After a difficult bout with respiratory problems, Jon Anderson has returned with a furious creativity, beginning with last year’s successful collaboration with fellow Yes alum Rick Wakeman. A forthcoming solo release, set for late spring, is to be part of a three-album cycle of songs — a rebirth both in the figurative and literal sense of the word for the co-founder of progressive rock’s most recognizable band.
Incorporating fusion, folk, jazz and classical music into a series of form-shifting extended compositions, Yes rode a wave of popularity for the genre in the 1970s, then retooled to become hitmaking popsters through the 1980s and early 1990s. Anderson was a centerpiece contributor to their earliest successes, and prominently appeared on the No. 1 smash “Owner of a Lonely Heart,” as well. But the pressure to continue churning out radio-ready fare eventually splintered the band, and then Anderson’s health took a turn.
Yes has since moved on without Anderson, and is set to release its first new songs since 2001 later this summer. Meanwhile, Anderson continues to work with former members of the group, including Wakeman and Trevor Rabin – and the music they made together promises to be a centerpiece of his just-announced new tour.
Jon Anderson spoke with SomethingElseReviews.com about a broad range of topics – from key musical memories with Yes to the recuperative qualities of painting, and the role the Internet might play in reviving rock music’s long-dormant progressive spirit …
Nick DeRiso: I was struck by how personal last year’s record with Rick Wakeman was. Your upcoming new solo release is titled Survival and Other Stories. Can we expect a similar intimacy?
Jon Anderson: I think so. I went through a tough time in 2008, a life-changing experience. I am so thankful to be here. Just before that, I had been in touch with so many musicians through the Internet, so a lot of music had been coming my way. Then I came back so full of musical ideas, as well. So, this album is a reflection of being happy to be alive.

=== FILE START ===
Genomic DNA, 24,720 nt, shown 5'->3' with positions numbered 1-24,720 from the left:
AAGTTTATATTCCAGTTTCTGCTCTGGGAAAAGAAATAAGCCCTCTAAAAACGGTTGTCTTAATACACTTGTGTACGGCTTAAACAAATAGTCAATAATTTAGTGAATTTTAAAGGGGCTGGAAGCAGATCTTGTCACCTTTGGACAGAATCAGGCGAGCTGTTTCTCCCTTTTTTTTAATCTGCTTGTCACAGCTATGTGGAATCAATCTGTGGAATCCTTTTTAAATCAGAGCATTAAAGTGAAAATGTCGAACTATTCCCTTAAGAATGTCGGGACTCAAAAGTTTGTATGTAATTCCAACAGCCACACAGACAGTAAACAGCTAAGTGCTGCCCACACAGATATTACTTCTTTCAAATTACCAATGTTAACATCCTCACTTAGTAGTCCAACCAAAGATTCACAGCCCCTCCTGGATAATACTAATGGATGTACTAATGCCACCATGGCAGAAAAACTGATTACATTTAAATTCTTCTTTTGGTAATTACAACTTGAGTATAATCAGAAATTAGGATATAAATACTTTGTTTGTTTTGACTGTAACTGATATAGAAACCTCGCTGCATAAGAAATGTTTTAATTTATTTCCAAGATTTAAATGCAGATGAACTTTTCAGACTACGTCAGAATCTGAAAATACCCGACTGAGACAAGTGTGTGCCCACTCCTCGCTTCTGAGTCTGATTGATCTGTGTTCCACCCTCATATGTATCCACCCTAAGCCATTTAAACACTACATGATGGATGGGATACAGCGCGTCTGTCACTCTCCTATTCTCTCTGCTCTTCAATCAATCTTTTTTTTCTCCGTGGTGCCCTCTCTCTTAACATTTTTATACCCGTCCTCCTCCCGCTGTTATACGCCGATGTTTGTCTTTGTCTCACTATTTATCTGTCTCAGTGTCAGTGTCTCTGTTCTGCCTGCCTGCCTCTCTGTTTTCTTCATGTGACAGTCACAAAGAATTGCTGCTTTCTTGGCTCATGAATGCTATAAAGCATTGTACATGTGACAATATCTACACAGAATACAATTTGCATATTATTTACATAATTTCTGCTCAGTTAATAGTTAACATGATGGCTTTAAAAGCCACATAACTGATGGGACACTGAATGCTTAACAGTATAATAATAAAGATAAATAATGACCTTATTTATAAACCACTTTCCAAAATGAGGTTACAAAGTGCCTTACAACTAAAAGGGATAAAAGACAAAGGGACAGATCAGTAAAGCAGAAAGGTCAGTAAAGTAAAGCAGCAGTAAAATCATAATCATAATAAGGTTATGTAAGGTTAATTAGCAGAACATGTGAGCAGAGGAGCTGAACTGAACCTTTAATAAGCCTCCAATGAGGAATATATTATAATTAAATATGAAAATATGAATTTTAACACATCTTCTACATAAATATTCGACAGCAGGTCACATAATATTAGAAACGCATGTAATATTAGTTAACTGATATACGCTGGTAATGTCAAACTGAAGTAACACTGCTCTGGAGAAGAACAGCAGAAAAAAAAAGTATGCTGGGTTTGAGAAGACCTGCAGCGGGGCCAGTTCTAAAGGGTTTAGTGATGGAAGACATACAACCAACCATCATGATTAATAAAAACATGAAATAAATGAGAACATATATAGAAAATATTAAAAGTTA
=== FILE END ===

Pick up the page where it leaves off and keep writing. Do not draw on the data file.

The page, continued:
DeRiso: There have been larger recurring themes in your work going back to the earliest days of Yes, in particular pacifism and environmentalism. It seems like the world has finally come around to agreeing with you.
Anderson: Since back in the ’60s, it has been prophesied that a golden age of enlightenment was coming. It seems like that’s come to pass, with the upheaval in the Islamic world. They have come to realize they are being screwed over by the greedy warlords. I got most of my thinking around the 1960s, through the music that was happening then — Bob Dylan, the Beatles, the Rolling Stones, Frank Zappa. Music is a very powerful tool; it can awaken people to ideas. I have always been very interested in stretching my imagination, and in doing that I hope to stretch other people’s imagination, as well. Music is a magical, mystical thing. We don’t know where it comes from, but it makes us think and dance and laugh and cry. As I continue to create, I’m still learning, every day.
DeRiso: 1972’s Close to the Edge, which begins with a nearly 20-minute long title piece, has been called the greatest progressive rock album ever released. What was it like in the studio?
Anderson: I think at that moment in time, me and (guitarist) Steve (Howe) and (bassist) Chris (Squire) and (drummer) Bill (Bruford) and (keyboardist) Rick (Wakeman) had really found a oneness. We really committed to making a new kind of music. We had a vision of creating a long piece of music. Yes had already been doing things that were 10 minutes long. The next step was to do a longer piece. The performance itself was taking the band onto a totally different level, something different than rock music. That was a great experience to go into. We moved into deeper waters. I always believe that longer pieces of music have worth and they should be tried and performed. I am still working on that kind of thing. It’s fulfilling.